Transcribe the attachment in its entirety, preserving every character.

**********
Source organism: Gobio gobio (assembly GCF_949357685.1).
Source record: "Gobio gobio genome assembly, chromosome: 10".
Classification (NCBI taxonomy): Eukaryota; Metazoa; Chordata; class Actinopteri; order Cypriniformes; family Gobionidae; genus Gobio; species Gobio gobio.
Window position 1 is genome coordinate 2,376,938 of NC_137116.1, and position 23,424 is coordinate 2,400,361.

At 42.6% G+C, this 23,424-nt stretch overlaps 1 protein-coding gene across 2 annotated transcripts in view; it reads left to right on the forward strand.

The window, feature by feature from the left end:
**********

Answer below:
Source organism: Gobio gobio (assembly GCF_949357685.1).
Source record: "Gobio gobio genome assembly, chromosome: 10".
Classification (NCBI taxonomy): Eukaryota; Metazoa; Chordata; class Actinopteri; order Cypriniformes; family Gobionidae; genus Gobio; species Gobio gobio.
Window position 1 is genome coordinate 2,376,938 of NC_137116.1, and position 23,424 is coordinate 2,400,361.

At 42.6% G+C, this 23,424-nt stretch overlaps 1 protein-coding gene across 2 annotated transcripts in view; it reads left to right on the forward strand.

The window, feature by feature from the left end: